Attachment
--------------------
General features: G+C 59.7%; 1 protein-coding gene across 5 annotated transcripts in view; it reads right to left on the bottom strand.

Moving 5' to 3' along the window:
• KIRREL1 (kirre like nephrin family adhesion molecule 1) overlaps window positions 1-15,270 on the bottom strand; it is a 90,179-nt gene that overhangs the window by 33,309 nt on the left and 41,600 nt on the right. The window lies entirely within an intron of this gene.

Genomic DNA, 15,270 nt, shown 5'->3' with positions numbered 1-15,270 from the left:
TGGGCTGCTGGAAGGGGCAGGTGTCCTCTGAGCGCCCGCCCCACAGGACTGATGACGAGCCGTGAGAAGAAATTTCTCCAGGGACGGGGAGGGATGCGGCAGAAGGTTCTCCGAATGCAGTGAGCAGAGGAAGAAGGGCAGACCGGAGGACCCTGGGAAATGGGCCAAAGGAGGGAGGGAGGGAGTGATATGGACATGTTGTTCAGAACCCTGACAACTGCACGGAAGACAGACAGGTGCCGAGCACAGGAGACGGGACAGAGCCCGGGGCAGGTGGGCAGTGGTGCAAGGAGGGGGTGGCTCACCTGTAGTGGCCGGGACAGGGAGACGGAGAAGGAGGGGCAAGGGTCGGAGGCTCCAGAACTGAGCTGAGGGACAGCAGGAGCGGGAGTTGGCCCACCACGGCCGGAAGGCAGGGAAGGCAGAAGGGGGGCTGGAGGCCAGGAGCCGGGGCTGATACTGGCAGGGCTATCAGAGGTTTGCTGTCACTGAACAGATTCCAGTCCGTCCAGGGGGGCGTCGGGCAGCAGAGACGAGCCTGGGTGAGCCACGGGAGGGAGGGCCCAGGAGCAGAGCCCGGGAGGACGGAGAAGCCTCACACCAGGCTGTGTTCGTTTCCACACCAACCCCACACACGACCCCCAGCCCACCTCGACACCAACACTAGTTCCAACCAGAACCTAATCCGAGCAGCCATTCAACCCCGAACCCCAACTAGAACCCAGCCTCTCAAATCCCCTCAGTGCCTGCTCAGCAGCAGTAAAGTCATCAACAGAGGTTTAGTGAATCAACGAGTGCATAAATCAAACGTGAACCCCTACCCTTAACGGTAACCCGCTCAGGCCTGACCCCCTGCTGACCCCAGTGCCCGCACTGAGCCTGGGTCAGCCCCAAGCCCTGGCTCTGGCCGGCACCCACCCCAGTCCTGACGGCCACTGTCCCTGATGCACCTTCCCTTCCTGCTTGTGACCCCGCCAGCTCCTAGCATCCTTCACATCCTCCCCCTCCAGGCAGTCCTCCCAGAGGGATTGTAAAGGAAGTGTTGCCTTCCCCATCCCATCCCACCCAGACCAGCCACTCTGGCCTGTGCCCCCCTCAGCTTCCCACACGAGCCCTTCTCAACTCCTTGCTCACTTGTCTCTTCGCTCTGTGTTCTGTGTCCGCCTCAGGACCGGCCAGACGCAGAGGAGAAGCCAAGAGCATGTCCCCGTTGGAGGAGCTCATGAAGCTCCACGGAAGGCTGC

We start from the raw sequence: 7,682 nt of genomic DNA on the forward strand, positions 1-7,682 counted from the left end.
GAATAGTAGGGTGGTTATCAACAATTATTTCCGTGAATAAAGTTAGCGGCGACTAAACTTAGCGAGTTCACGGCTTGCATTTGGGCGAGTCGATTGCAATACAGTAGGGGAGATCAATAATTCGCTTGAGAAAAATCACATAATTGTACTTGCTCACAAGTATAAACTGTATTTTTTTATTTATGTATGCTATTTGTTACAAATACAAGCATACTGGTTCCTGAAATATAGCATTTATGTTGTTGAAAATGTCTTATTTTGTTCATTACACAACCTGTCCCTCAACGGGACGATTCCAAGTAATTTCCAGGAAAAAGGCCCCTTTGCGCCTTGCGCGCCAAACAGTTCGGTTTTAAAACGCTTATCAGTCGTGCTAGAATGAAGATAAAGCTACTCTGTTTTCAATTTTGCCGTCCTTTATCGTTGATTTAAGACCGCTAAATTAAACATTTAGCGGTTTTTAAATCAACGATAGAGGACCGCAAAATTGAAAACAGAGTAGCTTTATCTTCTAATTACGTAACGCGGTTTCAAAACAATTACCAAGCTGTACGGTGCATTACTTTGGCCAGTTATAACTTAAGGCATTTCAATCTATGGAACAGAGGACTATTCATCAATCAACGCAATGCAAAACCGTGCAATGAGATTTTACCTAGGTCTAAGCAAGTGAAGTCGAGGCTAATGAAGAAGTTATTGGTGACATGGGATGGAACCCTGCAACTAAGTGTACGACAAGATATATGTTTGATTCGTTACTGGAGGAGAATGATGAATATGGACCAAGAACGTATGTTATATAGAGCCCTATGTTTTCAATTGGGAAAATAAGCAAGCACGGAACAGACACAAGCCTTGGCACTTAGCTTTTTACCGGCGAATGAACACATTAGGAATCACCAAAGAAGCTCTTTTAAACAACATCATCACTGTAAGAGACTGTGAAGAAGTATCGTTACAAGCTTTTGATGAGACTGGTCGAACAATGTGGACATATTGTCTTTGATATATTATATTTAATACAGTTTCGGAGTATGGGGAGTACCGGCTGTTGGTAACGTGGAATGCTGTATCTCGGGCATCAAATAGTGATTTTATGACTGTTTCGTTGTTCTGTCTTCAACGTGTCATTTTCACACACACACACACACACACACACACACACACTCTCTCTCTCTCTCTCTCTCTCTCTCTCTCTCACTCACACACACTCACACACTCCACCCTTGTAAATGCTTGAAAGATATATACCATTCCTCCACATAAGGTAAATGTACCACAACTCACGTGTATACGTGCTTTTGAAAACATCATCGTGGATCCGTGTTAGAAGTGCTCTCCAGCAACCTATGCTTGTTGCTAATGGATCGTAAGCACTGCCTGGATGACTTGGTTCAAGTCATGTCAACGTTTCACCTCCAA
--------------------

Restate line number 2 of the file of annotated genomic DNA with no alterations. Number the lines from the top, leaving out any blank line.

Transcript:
Moving 5' to 3' along the window: